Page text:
“We talk about the use of data in the development sector — when you have clearly defined results, then data-driven decision-making becomes easier and can help you accelerate and amplify,” she said.

Educate Girls was able to use that data to adjust the program, change the curriculum, adapt training, and divert resources and staff where they were most needed, Husain said.

The DIB didn’t just mean changes for Educate Girls, it also forced a new mindset for CIFF, said Petersen. A DIB’s design is supposed to leave the innovation at the intervention level, giving the ability to innovate and adjust, rather than dictating what should be done, she added.

It was different to how CIFF does its grantmaking, the fund is usually quite involved in helping to find solutions. The DIB’s process taught CIFF that there is a lot of good innovation “happening closest to the ground,” Petersen said. The organization is now eager to support local and national organizations closest to beneficiaries and allow its grantees the ability to innovate and be agile in their programming, she said.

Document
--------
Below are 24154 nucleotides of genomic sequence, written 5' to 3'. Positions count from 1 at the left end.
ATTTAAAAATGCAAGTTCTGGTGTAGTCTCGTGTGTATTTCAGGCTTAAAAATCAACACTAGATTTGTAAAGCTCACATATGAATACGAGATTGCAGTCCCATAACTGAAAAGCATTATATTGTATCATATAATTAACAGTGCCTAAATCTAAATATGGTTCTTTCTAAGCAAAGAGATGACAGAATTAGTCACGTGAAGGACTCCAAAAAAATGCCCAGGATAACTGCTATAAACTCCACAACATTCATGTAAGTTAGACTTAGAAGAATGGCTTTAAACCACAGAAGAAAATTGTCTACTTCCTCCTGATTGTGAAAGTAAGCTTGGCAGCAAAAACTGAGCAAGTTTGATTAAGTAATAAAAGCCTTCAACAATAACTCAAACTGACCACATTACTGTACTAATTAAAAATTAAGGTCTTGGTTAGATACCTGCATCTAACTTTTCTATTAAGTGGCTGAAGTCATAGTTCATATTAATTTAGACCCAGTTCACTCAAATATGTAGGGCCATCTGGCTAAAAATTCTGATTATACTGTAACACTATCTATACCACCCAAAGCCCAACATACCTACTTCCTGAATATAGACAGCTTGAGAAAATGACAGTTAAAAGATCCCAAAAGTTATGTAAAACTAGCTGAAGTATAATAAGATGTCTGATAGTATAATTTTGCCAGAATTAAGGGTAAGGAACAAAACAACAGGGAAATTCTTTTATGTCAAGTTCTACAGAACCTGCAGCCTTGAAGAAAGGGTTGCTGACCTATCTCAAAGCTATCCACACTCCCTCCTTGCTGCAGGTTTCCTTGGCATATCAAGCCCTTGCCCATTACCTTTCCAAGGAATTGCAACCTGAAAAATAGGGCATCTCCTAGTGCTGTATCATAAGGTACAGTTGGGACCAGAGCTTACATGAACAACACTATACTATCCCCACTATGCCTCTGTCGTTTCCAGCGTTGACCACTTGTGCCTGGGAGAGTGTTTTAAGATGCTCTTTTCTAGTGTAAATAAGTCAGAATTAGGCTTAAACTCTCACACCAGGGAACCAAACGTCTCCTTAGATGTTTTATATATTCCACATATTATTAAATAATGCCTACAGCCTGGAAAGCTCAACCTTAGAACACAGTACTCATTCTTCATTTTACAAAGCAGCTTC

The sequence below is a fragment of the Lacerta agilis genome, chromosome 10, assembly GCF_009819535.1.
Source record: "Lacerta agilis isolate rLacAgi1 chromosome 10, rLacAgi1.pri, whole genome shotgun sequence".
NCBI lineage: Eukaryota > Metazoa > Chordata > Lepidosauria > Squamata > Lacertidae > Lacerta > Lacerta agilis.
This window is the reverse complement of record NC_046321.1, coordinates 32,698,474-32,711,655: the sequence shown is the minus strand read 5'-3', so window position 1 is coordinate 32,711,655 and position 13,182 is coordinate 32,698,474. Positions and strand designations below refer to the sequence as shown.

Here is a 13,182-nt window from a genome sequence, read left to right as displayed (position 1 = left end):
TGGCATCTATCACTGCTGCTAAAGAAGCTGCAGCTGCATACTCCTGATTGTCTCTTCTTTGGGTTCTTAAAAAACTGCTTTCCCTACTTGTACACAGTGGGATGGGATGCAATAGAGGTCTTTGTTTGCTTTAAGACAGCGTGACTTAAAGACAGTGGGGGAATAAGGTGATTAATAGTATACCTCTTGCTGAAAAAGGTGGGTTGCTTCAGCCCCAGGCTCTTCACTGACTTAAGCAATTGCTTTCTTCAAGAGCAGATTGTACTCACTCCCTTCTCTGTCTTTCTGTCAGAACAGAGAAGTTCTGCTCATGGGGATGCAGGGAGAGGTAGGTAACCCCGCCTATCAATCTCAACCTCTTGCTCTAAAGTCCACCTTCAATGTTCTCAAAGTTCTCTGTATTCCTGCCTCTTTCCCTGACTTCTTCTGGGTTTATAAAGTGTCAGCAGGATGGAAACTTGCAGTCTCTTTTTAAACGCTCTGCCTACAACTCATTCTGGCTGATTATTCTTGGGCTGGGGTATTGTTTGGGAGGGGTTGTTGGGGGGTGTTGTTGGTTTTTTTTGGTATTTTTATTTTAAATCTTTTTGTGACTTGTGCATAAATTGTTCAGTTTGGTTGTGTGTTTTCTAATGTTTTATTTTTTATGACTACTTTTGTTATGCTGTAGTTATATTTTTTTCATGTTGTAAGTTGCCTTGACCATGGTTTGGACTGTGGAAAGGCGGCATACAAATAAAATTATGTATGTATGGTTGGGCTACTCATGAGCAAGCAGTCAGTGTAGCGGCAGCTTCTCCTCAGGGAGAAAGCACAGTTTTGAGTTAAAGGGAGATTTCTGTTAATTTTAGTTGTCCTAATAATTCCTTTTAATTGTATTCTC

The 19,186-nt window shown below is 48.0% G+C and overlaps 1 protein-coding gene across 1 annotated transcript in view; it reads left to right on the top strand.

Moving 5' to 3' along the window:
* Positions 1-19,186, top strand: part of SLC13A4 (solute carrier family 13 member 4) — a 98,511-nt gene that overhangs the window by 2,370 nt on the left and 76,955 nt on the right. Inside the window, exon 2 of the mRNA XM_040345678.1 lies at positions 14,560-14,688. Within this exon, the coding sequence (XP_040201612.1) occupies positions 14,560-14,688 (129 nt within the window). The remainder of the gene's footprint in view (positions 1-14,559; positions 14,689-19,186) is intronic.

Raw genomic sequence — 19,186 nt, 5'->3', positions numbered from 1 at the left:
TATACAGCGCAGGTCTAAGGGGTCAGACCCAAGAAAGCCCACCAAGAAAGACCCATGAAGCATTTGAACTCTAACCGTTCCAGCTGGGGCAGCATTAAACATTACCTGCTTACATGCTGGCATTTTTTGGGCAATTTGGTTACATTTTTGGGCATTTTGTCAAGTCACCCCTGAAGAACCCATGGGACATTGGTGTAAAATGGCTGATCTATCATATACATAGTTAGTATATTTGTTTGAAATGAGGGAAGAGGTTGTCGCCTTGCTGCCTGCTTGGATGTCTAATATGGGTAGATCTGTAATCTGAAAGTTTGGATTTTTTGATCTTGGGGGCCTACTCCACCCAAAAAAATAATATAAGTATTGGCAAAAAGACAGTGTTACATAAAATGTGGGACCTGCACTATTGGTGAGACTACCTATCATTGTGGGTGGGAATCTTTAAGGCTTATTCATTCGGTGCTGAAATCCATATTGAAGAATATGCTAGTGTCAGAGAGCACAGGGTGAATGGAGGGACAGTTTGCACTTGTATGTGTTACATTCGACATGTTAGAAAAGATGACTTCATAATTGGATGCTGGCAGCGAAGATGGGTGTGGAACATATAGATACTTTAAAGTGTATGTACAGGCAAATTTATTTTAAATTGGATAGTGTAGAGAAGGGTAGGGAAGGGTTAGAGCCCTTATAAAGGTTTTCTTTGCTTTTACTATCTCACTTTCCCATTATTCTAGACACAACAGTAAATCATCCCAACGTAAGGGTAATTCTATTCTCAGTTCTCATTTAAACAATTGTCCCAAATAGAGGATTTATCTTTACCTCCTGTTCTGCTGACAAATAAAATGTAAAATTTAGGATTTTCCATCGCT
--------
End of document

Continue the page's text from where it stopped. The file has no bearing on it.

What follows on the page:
“From an impact perspective, which is our goal, it has been very successful,” said Phyllis Costanza, CEO of the UBS Optimus Foundation, adding that with a 15 percent internal rate of return, it was also positive from a financial perspective.

“We did this because we really wanted to test if this could work in a development setting and we wanted to learn lessons from this — and from that perspective it’s been an incredible learning experience,” she added.

For Costanza, there were a few lessons. First, ensuring the starting point is right so that the instrument and outcomes are developed properly, and another is trying to simplify the evaluation — in part because randomized controlled trials are expensive.

The upfront cost to realize this DIB was high, Costanza said, but the foundation was cautious, looking to prove the concept before investing more. UBS Optimus Foundation is already involved in another DIB, and working on others, all of which involve larger investments.

Husain echoed the sentiments, saying that the expense and high transaction cost mean DIBs are only a right fit in specific situations.

“A DIB is a really really good [research and development] tool,” Husain said, adding that she would consider one in the future if Educate Girls was looking to scale a new program, but that it wouldn’t make sense for the same intervention. Husain would like to see donors innovate their grant funding mechanisms instead, to allow for the kind of creativity and adaptation that the DIB did, she added.

“There was a lot learned benefiting the organization and the children we serve for years to come,” Husain said.

What it means